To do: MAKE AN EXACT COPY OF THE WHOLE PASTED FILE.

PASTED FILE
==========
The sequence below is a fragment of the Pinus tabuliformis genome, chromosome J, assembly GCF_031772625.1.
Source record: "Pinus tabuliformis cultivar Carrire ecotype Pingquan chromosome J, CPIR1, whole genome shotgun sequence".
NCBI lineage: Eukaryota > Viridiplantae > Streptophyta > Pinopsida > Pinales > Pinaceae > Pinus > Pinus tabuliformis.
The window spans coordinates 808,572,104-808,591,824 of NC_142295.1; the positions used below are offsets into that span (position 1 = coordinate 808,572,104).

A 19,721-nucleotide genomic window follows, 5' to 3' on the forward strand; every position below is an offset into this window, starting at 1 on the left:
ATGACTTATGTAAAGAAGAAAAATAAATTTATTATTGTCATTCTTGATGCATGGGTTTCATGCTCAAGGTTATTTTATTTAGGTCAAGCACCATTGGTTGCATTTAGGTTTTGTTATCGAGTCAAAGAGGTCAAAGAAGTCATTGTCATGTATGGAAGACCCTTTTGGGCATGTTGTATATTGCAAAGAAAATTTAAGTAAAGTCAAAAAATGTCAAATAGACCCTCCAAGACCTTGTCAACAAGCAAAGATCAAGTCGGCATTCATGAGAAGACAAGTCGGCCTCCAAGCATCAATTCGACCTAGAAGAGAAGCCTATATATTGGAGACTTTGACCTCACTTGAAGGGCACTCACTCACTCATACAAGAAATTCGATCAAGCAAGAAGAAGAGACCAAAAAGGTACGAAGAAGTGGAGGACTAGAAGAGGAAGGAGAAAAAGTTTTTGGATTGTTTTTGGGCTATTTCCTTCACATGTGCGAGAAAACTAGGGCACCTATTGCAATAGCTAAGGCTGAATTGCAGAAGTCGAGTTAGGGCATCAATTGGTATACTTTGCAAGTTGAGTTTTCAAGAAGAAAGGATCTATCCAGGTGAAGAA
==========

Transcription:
The sequence below is a fragment of the Pinus tabuliformis genome, chromosome J, assembly GCF_031772625.1.
Source record: "Pinus tabuliformis cultivar Carrire ecotype Pingquan chromosome J, CPIR1, whole genome shotgun sequence".
NCBI lineage: Eukaryota > Viridiplantae > Streptophyta > Pinopsida > Pinales > Pinaceae > Pinus > Pinus tabuliformis.
The window spans coordinates 808,572,104-808,591,824 of NC_142295.1; the positions used below are offsets into that span (position 1 = coordinate 808,572,104).

A 19,721-nucleotide genomic window follows, 5' to 3' on the forward strand; every position below is an offset into this window, starting at 1 on the left:
ATGACTTATGTAAAGAAGAAAAATAAATTTATTATTGTCATTCTTGATGCATGGGTTTCATGCTCAAGGTTATTTTATTTAGGTCAAGCACCATTGGTTGCATTTAGGTTTTGTTATCGAGTCAAAGAGGTCAAAGAAGTCATTGTCATGTATGGAAGACCCTTTTGGGCATGTTGTATATTGCAAAGAAAATTTAAGTAAAGTCAAAAAATGTCAAATAGACCCTCCAAGACCTTGTCAACAAGCAAAGATCAAGTCGGCATTCATGAGAAGACAAGTCGGCCTCCAAGCATCAATTCGACCTAGAAGAGAAGCCTATATATTGGAGACTTTGACCTCACTTGAAGGGCACTCACTCACTCATACAAGAAATTCGATCAAGCAAGAAGAAGAGACCAAAAAGGTACGAAGAAGTGGAGGACTAGAAGAGGAAGGAGAAAAAGTTTTTGGATTGTTTTTGGGCTATTTCCTTCACATGTGCGAGAAAACTAGGGCACCTATTGCAATAGCTAAGGCTGAATTGCAGAAGTCGAGTTAGGGCATCAATTGGTATACTTTGCAAGTTGAGTTTTCAAGAAGAAAGGATCTATCCAGGTGAAGAA